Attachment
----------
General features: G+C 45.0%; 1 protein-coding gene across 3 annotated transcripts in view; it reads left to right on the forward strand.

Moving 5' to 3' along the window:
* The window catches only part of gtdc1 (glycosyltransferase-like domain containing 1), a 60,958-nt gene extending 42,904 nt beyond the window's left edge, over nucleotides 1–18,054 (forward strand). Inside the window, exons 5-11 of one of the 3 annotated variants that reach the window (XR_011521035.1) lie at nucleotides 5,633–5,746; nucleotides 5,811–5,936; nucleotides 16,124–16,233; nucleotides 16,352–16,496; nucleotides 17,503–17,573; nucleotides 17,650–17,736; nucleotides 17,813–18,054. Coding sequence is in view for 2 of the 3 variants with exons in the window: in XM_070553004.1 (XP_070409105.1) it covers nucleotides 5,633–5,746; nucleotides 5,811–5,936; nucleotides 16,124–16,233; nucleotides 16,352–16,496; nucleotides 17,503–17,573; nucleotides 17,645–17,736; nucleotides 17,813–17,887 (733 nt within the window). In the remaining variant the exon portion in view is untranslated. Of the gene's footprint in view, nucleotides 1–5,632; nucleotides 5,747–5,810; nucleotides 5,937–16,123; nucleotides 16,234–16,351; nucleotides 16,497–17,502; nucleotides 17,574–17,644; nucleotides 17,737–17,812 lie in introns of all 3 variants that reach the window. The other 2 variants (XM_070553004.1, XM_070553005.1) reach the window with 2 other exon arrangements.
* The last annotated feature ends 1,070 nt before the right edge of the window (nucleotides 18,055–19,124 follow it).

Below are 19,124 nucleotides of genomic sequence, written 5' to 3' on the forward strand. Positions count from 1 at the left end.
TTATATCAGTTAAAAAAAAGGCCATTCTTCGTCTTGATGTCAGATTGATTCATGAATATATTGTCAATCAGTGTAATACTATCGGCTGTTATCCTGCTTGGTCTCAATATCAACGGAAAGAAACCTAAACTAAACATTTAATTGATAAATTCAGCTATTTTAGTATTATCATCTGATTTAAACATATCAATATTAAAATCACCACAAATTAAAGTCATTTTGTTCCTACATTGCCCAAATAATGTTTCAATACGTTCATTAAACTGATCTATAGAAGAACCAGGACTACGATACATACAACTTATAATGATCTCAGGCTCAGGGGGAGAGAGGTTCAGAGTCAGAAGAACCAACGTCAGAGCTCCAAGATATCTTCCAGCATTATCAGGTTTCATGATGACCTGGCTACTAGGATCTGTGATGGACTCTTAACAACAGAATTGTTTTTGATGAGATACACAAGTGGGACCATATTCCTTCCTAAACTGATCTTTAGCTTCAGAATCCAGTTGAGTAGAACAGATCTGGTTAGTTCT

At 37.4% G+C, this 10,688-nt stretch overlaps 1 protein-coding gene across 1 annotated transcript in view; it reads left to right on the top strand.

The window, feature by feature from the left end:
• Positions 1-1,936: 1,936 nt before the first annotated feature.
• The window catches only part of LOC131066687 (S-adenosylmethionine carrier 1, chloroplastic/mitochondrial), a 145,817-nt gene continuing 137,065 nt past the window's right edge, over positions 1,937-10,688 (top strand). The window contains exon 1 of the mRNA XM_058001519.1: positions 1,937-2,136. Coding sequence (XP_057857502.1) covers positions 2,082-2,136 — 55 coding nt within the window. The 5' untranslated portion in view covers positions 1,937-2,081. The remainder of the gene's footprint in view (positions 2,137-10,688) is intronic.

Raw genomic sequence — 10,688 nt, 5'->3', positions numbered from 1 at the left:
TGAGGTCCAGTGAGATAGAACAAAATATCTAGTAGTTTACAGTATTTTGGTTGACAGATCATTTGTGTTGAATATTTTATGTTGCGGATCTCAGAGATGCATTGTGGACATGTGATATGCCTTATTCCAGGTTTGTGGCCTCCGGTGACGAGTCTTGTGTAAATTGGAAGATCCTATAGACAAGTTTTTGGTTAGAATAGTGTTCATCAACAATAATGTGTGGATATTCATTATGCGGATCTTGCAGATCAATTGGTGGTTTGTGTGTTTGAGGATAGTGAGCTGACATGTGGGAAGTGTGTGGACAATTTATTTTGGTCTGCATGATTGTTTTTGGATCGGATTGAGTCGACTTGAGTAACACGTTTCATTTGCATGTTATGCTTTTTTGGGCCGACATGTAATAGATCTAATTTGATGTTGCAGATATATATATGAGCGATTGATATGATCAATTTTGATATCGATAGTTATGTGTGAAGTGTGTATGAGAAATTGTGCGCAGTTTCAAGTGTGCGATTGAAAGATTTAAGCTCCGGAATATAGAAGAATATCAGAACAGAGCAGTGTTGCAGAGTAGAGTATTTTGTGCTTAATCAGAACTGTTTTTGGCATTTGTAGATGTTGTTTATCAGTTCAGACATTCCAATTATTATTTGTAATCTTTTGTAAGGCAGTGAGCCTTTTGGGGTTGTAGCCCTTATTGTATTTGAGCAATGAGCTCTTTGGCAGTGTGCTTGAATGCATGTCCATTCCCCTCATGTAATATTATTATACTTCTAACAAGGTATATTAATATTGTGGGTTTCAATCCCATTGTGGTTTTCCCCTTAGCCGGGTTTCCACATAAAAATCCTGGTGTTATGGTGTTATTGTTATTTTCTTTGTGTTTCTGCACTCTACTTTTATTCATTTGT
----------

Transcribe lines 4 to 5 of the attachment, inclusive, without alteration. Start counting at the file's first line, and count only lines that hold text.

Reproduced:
* The last annotated feature ends 1,070 nt before the right edge of the window (nucleotides 18,055–19,124 follow it).

Below are 19,124 nucleotides of genomic sequence, written 5' to 3' on the forward strand. Positions count from 1 at the left end.